dotCommonweal

A blog by the magazine's editors and contributors

.

First read Peter Steinfels. Then talk about the Vatican and the Third Reich.

First read Peter Steinfels's superb piece in the current Commonweal on the crisis of attrition in the Church. On the big issues for Catholicism in the United States -- and why bishops (and other Catholics) don't talk enough about the big issues -- it strikes me as exactly right.If you've done that and are looking for something completely different you might take a look at the Journal of Modern History, June 2010 issue. (I couldn't find an open link -- you can access it through many university libraries with a university identification.) There William Patch has an unusually lucid summary of the ongoing stream of books on the relationship between the Vatican and Nazi Germany. The polemics around the topic have attracted attention, of course, but the real story is access to a wide range of new sources as the Vatican (and other bodies) slowly open their archives for the 1930s and 1940s. Patch's conclusions:1. The highest Vatican officials -- including Eugenio Pacelli, Vatican nuncio to Germany and then Pope Pius XII -- did not display a sympathy for Nazism over Communism. Instead, consistently, they condemned both. They muted public criticism of Nazism because of fears that many German Catholics would abandon the Church, obviously a decision that can be critiqued, but their anti-communism did not blind them.2. Anti-Semitism among even those Catholic leaders -- German, American, French -- strongly opposed to Nazism was more significant than previously realized. Of course Anti-Semitism was evident among political leaders as well, but the Anti-Semitism among church officials has a casual, everyday currency that jolts the contemporary reader, and makes the discussion of Catholic-Jewish relations at the Second Vatican Council even more surprising.3. Pius XII certainly knew about the Holocaust in 1942-43 but he did not know much more (indeed perhaps less) than Roosevelt or Churchill.4. Intriguingly: fierce Vatican opposition to the Soviet Union, and the influence of this opposition on figures such as George Kennan, may have played a role in jumpstarting the early cold war.

Comments

Commenting Guidelines

"...the Anti-Semitism among church officials has a casual, everyday currency that jolts the contemporary reader..."The question is why did it not jolt church officials and others then. Even after WWII anti-semitic language in Catholic circles was common. It was only with the help of the leaders of Vatican II led by the unique John XXIII that attitudes began to change. With all the talk of attrition and numbers loss we should remind ourselves that we are a much better church (read People of God) as we are able to see good or evil wherever it is and not declare it just by the fact of its source. We are a much better, less triumphalist church.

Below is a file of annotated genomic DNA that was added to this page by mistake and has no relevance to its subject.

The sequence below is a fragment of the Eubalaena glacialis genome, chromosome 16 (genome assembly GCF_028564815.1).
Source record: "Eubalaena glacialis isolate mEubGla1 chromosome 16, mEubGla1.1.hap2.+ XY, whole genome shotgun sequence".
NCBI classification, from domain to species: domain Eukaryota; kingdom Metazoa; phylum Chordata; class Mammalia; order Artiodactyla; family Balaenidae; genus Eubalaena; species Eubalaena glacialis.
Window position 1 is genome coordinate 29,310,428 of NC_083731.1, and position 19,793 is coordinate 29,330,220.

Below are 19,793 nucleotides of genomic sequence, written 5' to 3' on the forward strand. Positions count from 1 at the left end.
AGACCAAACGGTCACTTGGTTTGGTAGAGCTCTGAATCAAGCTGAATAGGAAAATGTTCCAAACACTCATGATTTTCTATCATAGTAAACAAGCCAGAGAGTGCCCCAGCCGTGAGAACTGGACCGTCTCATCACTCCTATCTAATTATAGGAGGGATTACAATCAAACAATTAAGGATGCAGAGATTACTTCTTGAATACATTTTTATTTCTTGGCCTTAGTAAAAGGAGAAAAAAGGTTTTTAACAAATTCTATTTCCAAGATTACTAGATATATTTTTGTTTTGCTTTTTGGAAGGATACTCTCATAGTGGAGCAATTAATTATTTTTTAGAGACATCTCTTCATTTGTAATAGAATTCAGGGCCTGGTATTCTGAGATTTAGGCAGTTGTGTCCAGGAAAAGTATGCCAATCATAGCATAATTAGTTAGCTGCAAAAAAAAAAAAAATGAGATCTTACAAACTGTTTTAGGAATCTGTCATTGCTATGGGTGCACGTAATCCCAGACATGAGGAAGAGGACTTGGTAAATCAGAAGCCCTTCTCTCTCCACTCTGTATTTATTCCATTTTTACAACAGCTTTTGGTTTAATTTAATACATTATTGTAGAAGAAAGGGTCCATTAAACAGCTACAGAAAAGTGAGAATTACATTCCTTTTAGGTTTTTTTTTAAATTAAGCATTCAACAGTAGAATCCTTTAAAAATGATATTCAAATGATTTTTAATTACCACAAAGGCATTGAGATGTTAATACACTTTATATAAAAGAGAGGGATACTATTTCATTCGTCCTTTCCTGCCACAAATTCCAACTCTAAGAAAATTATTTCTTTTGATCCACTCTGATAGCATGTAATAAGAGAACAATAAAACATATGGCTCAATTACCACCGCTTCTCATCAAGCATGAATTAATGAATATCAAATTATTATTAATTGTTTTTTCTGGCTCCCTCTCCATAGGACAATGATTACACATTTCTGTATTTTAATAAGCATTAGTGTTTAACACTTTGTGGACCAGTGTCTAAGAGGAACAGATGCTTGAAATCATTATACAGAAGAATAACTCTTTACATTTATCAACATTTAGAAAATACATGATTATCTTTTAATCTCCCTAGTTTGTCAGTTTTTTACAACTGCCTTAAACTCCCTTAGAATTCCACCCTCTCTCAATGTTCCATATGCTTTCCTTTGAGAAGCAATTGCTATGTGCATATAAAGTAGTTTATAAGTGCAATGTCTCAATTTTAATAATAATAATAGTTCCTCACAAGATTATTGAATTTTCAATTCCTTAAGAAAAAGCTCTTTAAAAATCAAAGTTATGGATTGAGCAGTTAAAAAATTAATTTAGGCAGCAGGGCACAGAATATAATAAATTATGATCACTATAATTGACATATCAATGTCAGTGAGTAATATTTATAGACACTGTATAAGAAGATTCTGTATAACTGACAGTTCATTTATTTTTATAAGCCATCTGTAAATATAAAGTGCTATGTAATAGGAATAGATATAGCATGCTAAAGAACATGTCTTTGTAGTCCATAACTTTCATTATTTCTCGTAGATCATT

Perhaps instead of bemoaning the fact that the Vatican and Local Cardinals have lost the faithful throughout Europe and trying to shut the barn doors WAY after the horses have left the barn, they should look at the success of the American church, study it to see why we kept our flocks in the turbulant 60's and 70's, and then, in stead of attempting to turn the clock back on Vatican II reforms, they should give us a medal! And then take the best of we did right and implement in in the EU.I believe that each country should govern itself and institute those practices and teachings that and pertinent to their population. Let the Pope be Pope, as the Queen of England is Queen, and the curial college that shores up poor decisions and is clearly at a loss to stem the flow of people disband. Put the power in the hands of the Dioceses, each under their own Cardinal, and let the Pope be the Ceremonial Figurehead. Influenced by his nucklehead advisors and his (what few are left) theologians, and following on the reactionary papacy of his predecessor, he, and his predecessor, are probably the single largest factor in driving Cradle Catholics out of their church. This latest transation of the Mass (which is basically regurgutated mass of Pope Paul VI, edition 1 - and that was a direct translation from the latin which took the English Speaking Churches decades to put into full-sense contemporary English. Now, we go back to the stilted prose of almost 50 years ago, and lose all sense of what WE have been taught about God, Christ and the Eucharist.The time is coming when scores of Opus-Dei priests, many of whom are converts from other denominations, will be shepherding what few parishes are left, performing the Tridentine Mass, and as the dust grows on the empty pews, perhaps the Last Pope to be elected will realize too late that the program of his esteemed predecessors was, indeed, not the will of God.Meanwhile, the unchurched Catholics will lick they wounds, watch the demise of the church, and find some other 'god' which brings them comfort.It is a sad time for me to see the once Grand Catholic Faith become a beehive of hyper-fundamentalism and see Rome pulling the strings to try to resurrect the certainy dead corpse of the church of the 40's and 50's.In the end, will Nietche have ultimately been correct, or will God?

"The Jews murdered Jesus"My Parish Priest, mid 1950's. I am sure he was an honest man who believed what he said. Now Jews are acceptable in polite society, we have found a new ogre.

Share

About the Author

John T. McGreevy is the I.A. O'Shaughnessy Dean of the College of Arts and Letters and Professor of History at the University of Notre Dame.